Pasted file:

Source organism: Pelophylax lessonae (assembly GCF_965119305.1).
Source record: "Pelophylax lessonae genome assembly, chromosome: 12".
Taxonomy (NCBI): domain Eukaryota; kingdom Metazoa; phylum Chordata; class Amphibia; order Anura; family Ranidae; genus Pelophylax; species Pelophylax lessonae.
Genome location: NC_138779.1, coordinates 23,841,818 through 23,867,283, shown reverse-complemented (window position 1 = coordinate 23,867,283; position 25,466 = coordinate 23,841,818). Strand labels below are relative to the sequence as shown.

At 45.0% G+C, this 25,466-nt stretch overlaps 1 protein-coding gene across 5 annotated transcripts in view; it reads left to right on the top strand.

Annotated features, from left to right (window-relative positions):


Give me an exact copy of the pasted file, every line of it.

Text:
Source organism: Pelophylax lessonae (assembly GCF_965119305.1).
Source record: "Pelophylax lessonae genome assembly, chromosome: 12".
Taxonomy (NCBI): domain Eukaryota; kingdom Metazoa; phylum Chordata; class Amphibia; order Anura; family Ranidae; genus Pelophylax; species Pelophylax lessonae.
Genome location: NC_138779.1, coordinates 23,841,818 through 23,867,283, shown reverse-complemented (window position 1 = coordinate 23,867,283; position 25,466 = coordinate 23,841,818). Strand labels below are relative to the sequence as shown.

At 45.0% G+C, this 25,466-nt stretch overlaps 1 protein-coding gene across 5 annotated transcripts in view; it reads left to right on the top strand.

Annotated features, from left to right (window-relative positions):